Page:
Friday March 27, 2015 Search
Weather | Athens
14o C
09o C
News
Business
Comment
Life
Sports
Community
Survival Guide
Greek Edition
From fans to panels, home heating units are flying off Greece’s shelves

By Ioanna Fotiadi

There was a time when people in Greece would look forward to the prospect of snow with delight – not anymore. Despite the mildness of the last few weeks, the relatively cold start to winter compared to last year has created an endless headache for most households, with heating becoming the central topic of debate at almost every meeting of residents of apartment buildings.

It is estimated that just one in three apartment buildings in Greece has decided to turn on the central heating this winter and just one in five has purchased heating oil, with the rest relying on natural gas.

Fearing the size of electricity bills from the use of air conditioning – coupled with warnings about rising smog levels due to the increased use of fireplaces and wood-burning stoves – has most people in Greece facing the dilemma of how to heat their homes as effectively and economically as possible.

“Consumers began showing an interest in alternative forms of heating after November 22,” Apostolos Siokos, an executive at a large electronics retailer, told Kathimerini recently. “We have already sold more heating units that we did throughout the winter last year.”

Siokos explains that with every cold spell stores run out of heating units, adding that many households experimented with various forms of heating last year and have now settled on the best options for their needs.

The options vary and depend on the size of the area people want to heat, the climate in their region and, most importantly, how much they can afford to pay. The most popular option this year appears to be the heating panel, with prices ranging from 50 to 130 euros for mid-range products and up to 200 euros for more advanced models. It is also a relatively efficient option, using electricity costing approximately 2.50 to 3 euros for eight hours of usage.

“Heating panels are efficient under certain conditions, such as being placed in a smallish room that doesn’t have a high ceiling,” a salesman at a central Athens electronics store, who preferred to remain unnamed, told Kathimerini.

Heating panels are sold as wall attachments or as independent units that can be wheeled to different parts of a home.

“This is relatively new technology that appeared on the Greek market three years ago. Sales have gone up this year because consumers do their own market research and ask a lot of questions before making a purchase,” the salesman said.

Infrared heating panels are also doing brisk business, even though they cost significantly more to purchase – some 500 euros on average. The advantages of spending more, however, are that they use less electricity and can heat larger spaces.

Kerosene heaters are also a popular option at an average cost of 300-500 euros, though the fact that there aren’t many outlets to purchase kerosene to fuel the units puts off many buyers.

More environmentally conscious consumers tend to opt for heaters that are fueled by wood pellets, whose prices range from 600 to 2,500 euros depending on where they’re manufactured.

Last but not least are the tried-and-tested forms of heating such as oil radiators (costing up to 170 euros), which provide good heat but use a lot of electricity, and fan heaters (15-40 euros), which are good for small spaces. Quartz heat lamps appeared on the market last year and are affordable at between 30 and 60 euros, but have failed to gain many fans as they are costly to run.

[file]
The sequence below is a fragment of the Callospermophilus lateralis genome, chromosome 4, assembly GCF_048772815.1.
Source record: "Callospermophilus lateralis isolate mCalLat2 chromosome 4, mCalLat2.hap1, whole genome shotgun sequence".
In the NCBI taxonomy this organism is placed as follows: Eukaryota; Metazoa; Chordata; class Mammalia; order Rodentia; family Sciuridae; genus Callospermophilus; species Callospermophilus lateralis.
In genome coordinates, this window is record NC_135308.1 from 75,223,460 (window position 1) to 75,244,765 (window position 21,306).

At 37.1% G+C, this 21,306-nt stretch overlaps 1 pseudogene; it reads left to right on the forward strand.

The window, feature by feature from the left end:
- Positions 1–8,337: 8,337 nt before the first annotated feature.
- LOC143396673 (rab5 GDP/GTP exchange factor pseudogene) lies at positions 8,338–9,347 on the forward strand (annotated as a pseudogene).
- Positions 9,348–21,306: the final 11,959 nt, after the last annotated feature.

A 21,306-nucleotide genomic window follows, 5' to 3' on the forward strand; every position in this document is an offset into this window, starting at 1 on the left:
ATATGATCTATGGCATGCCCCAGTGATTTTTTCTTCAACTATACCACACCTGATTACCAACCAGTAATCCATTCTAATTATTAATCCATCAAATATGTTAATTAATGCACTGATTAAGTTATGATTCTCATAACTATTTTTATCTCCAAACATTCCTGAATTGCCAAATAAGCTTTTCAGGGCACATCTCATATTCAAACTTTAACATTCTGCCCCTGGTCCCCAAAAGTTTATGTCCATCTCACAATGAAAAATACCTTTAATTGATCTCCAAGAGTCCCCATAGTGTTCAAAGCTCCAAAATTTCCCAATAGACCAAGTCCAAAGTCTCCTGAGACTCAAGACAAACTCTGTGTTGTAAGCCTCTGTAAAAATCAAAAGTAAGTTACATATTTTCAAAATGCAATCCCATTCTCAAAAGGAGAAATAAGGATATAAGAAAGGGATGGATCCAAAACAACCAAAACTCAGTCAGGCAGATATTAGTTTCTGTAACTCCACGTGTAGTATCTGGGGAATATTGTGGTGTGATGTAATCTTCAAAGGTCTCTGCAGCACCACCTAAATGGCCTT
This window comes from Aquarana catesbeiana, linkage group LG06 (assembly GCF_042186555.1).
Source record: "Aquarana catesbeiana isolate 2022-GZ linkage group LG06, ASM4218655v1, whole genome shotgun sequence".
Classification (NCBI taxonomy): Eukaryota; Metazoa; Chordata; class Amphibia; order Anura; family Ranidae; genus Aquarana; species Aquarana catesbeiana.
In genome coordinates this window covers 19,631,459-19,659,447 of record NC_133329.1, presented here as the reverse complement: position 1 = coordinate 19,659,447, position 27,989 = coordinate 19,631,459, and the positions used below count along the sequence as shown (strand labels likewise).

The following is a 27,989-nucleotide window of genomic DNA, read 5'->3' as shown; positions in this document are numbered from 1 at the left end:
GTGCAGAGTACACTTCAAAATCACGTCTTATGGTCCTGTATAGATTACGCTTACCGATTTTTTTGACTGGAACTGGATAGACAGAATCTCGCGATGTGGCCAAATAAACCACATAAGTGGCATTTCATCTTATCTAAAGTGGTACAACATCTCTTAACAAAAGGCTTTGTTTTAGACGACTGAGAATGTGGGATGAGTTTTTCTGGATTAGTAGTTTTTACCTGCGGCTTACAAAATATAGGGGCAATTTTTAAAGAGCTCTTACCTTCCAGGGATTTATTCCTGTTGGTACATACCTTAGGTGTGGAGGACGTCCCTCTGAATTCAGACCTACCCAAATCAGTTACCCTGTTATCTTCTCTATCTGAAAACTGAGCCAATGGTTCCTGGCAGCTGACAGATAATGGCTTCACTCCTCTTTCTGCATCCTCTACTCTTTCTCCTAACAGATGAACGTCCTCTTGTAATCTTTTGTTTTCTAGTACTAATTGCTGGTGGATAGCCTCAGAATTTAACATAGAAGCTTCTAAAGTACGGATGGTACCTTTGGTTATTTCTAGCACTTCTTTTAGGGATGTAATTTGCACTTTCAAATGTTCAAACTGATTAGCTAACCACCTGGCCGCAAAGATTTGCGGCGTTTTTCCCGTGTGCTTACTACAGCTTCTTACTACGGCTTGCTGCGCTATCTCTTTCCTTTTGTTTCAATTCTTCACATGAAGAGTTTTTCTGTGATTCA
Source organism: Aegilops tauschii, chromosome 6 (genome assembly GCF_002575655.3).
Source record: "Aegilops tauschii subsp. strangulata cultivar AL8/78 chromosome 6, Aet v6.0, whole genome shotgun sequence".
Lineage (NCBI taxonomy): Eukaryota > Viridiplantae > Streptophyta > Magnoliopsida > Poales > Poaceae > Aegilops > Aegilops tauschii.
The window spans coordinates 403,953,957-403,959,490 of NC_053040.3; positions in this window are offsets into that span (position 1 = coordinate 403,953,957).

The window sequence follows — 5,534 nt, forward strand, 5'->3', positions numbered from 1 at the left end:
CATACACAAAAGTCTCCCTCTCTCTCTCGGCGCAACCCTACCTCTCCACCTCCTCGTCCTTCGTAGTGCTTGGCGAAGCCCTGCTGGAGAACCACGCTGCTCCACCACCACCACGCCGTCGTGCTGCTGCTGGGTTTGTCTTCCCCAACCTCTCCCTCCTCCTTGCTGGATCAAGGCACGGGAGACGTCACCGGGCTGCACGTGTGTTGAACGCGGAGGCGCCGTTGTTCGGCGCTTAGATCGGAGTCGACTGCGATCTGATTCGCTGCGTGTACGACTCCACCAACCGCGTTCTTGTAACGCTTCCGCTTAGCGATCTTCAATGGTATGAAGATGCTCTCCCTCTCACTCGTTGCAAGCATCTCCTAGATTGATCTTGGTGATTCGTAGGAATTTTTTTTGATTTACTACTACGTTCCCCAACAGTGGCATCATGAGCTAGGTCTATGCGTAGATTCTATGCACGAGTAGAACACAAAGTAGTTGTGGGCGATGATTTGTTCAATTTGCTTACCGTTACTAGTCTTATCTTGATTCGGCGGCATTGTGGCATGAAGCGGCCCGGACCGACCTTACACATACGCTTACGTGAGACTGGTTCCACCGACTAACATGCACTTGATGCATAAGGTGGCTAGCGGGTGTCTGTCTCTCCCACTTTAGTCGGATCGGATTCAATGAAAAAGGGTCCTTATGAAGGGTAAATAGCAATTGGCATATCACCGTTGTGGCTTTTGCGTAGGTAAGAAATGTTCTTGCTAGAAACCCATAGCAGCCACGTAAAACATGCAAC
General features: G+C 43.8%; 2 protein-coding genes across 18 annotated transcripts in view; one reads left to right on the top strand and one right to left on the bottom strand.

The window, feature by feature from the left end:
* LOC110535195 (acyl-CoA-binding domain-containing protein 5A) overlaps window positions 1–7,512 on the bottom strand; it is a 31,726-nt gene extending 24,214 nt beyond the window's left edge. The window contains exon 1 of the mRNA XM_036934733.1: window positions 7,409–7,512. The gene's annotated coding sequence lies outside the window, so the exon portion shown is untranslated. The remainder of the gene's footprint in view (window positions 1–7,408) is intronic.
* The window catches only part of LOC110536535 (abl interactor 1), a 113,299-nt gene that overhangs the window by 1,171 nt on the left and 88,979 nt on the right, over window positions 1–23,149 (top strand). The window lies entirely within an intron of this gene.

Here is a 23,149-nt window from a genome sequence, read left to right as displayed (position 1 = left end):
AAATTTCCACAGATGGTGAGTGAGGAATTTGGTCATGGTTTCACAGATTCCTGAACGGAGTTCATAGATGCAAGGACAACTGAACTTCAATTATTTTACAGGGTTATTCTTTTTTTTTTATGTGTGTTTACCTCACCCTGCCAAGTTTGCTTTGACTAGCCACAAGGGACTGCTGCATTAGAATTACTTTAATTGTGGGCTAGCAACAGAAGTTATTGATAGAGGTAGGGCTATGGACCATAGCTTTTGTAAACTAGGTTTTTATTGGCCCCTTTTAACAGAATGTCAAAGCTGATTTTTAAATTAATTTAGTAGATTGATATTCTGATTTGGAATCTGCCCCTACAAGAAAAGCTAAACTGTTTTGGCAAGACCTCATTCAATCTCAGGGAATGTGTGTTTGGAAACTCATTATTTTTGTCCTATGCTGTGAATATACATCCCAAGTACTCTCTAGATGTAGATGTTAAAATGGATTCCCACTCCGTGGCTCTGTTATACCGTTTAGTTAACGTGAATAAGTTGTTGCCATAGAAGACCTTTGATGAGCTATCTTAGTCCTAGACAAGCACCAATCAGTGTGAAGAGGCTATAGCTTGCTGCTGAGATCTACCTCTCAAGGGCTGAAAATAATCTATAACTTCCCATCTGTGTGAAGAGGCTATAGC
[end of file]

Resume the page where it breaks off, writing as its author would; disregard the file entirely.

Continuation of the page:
ekathimerini.com , Saturday Jan 18, 2014 (17:06)  
For African migrants, trek to Europe brings risk, heartbreak
What a life: The world’s most traveled man, who’s been to all 195 countries
Jewish leaders in Greece want Germany to pay more in reparations – with 7 decades of interest
Greece’s German-built money hall reveals unity, divide over euro
Nude sculptures of ancient Greeks dazzle in British Museum exhibition
The nude sculptures of the ancient Greeks depict what they believed to be the perfect human form, and the results still dazzle and move us thousands of years on, as the British Museum's late...
Mary Katrantzou wins 2015 BFC/Vogue Designer Fashion Fund
Greek-born, London-based fashion designer Mary Katrantzou has won this year’s BFC/Vogue Designer Fashion Fund, the British Fashion Council announced on Wednesday. The distinction, which is a...
Inside Life
Inside Travel
Inside Gastronomy
SPONSORED LINK: FinanzNachrichten.de
SPONSORED LINK: BestPrice.gr
 RECENT NEWS
1. All is well that ends well for Olympiakos
2. ND, PASOK say coalition signed up to tough terms
3. Greek defense minister heads to USA after controversy
4. Police find Xeros’s bomb-testing spot
5. Judges send 32 to trial for kickbacks in submarine deal
6. Greek, Chinese FMs discuss deepening countries’ ties
more news
Today
This Week
1. Greece optimistic on deal with euro area next week
2. Opposition renews calls for minister to resign over legal cases
3. Greek foreign minister explores deepening of ties with China on Beijing visit
4. Stathakis against scrapping tax breaks for islands
5. Fed's Bullard: Grexit would be a Greek issue, not a euro issue
6. New Xeros safe house found near Athens, police say
Today
This Week
1. Next Monday is D-Day for state funds
2. Total victory is unattainable
3. EU asks Greece for more reforms to speed talks on bailout
4. PM faces Merkel amid race to detail reforms
5. New book by ex-US diplomat delves deeper into the recesses of Greek terrorism
6. Some more equal than others
   Find us ...
  ... on
Twitter
     ... on Facebook   
About us  |  Subscriptions  |  Advertising  |  Contact us  |  Athens Plus  |  RSS  |   
Copyright © 2015, H KAΘHMEPINH All Rights Reserved.